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American Rock Salt Lecture Features Paleontologist’s Talk on the Origin of Birds

Gansus fossil

Gansus fossil discovered in China (Image provided/Matthew Lamanna)

Paleontologist Matthew Lamanna, Ph.D., the principal dinosaur researcher at Carnegie Museum of Natural History, will deliver the sixteenth annual American Rock Salt Lecture in Geology on Thursday, April 25 at 7:30 p.m. in Newton Hall Room 202, on the SUNY Geneseo Campus. Lamanna’s talk, “The Origin of Modern Birds: New Cretaceous Fossil Discoveries from China and Antarctica,” is free and open to the public.

Expeditions led by Lamanna and his colleagues have uncovered dozens of exquisitely-preserved avian fossils, many of them including soft-tissues such as feathers and skin from 120 million-year-old lake sediments in the Changma Basin of northwestern Gansu Province, China. More recently, Lamanna and a group of collaborators have conducted expeditions to latest Cretaceous exposures in the James Ross Basin of the Antarctic Peninsula in search of what may be the world’s most ancient neornithines. For his talk, Lamanna will chronicle his teams’ discoveries of Chinese and Antarctic Cretaceous fossils and their implications for the rise of modern birds.Matt Lamanna

"Matt Lamanna is living the dream of every child — finding and studying dinosaurs, living and dead,” said Jeffrey Over, professor of geological sciences at SUNY Geneseo. “We are delighted to have him visit Geneseo and share his findings that are relevant to classes and faculty in Geology and Biology."

As the associate curator of vertebrate paleontology at Carnegie Museum of Natural history, Lamanna helps to oversee one of the world’s largest dinosaur collections. Lamanna served as lead scientific advisor for the museum’s $36 million Dinosaurs in Their Time exhibition, in which the museum’s historic Dinosaur Hall was expanded and updated based on current scientific understanding of dinosaur biology and Mesozoic biodiversity. The exhibition is home to the nation’s third largest display of mounted original dinosaur skeletons. (Image right: Mathew Lamanna/Image provided by M. Lamanna)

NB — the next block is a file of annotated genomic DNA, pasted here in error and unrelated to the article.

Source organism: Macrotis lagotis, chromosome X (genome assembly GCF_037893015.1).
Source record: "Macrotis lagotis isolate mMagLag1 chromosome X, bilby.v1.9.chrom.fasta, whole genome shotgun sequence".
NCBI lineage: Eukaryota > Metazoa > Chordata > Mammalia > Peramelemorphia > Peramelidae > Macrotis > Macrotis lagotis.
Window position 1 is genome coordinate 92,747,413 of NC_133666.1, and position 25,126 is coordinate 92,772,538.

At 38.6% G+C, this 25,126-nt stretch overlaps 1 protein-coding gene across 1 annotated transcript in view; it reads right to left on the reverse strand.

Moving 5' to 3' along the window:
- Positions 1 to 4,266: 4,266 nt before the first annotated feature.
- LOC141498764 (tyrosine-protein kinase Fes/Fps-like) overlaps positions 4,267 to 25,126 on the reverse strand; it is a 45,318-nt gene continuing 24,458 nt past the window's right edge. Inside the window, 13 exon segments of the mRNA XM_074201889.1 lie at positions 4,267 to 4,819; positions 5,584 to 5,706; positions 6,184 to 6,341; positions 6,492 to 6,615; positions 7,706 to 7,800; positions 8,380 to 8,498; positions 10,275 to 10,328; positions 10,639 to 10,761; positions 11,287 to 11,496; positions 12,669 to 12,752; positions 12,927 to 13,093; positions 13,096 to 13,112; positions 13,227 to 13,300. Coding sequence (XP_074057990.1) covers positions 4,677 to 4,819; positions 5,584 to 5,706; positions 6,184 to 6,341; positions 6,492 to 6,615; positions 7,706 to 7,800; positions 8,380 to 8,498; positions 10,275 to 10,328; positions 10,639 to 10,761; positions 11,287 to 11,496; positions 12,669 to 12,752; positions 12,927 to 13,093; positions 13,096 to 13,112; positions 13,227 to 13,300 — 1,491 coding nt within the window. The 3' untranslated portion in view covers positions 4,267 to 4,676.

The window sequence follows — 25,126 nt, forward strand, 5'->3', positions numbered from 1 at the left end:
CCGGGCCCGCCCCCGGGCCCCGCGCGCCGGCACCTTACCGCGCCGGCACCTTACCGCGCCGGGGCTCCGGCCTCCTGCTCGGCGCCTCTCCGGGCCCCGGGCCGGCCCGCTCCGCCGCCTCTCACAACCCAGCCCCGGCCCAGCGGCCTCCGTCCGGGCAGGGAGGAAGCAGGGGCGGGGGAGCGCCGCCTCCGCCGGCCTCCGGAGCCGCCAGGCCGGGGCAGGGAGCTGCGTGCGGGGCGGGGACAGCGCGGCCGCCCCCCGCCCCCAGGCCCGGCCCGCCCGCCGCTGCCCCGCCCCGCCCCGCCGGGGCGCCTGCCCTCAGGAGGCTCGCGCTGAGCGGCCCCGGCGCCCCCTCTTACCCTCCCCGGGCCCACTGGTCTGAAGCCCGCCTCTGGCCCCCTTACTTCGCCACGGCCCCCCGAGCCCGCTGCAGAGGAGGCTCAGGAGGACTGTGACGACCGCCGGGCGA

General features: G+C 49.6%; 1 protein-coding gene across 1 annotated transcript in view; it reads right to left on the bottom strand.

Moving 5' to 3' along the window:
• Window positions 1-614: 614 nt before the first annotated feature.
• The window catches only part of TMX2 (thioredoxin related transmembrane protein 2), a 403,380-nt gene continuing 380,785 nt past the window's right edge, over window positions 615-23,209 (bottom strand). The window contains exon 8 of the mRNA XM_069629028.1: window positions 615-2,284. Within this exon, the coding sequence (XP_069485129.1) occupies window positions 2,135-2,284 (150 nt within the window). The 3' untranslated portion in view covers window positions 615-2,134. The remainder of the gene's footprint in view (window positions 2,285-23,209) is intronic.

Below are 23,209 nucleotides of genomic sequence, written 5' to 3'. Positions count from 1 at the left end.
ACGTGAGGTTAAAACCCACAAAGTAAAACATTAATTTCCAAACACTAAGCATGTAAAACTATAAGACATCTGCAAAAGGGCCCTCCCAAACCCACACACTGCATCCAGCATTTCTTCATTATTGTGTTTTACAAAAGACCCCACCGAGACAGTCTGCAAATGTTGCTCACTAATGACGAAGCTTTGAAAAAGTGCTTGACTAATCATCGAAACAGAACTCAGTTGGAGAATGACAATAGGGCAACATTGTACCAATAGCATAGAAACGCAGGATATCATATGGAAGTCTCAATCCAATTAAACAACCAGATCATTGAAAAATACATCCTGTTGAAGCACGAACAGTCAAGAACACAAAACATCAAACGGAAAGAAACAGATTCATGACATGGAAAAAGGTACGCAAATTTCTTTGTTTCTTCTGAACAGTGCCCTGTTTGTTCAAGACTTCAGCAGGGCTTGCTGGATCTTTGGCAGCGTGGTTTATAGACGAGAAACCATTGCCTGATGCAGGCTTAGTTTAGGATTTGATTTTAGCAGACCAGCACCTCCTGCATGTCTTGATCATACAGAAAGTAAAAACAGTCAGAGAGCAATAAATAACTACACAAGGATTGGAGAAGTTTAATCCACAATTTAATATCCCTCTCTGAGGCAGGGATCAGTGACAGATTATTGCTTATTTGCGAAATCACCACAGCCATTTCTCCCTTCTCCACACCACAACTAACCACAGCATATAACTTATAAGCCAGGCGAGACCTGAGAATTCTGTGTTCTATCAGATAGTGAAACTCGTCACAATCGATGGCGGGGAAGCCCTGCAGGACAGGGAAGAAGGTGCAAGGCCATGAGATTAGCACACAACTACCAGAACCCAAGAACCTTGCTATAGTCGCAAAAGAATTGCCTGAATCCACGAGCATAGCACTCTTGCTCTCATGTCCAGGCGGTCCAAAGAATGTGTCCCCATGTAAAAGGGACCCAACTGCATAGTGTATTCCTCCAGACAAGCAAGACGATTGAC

“Matt’s work in Antarctica has been very important for helping us understand the role this enigmatic continent played in the evolution and migration of vertebrate animals at the end of the Age of Dinosaurs,” said Sara Burch, assistant professor of biology.

Lamanna received an M.S. and his Ph.D. from the University of Pennsylvania's Department of Earth and Environmental Science. His research focuses on dinosaurs, birds, and crocodilians that lived during the Cretaceous Period, the third and final period of the Mesozoic Era, or Age of Dinosaurs.

The SUNY Geneseo Department of Geological Sciences has been partners with the American Rock Salt Company LLC since 2003, as the first American Rock Salt Lecture on Geology was held in 2004. Through the partnership, the American Rock Salt Company LLC offers support to Geneseo not only through the annual lecture but also through undergraduate research and an undergraduate internship, where Geneseo students can intern at American Rock Salt and tour the extensive mine.  

Author

Monique Patenaude, PhD
Director of Media Relations
(585) 245-5056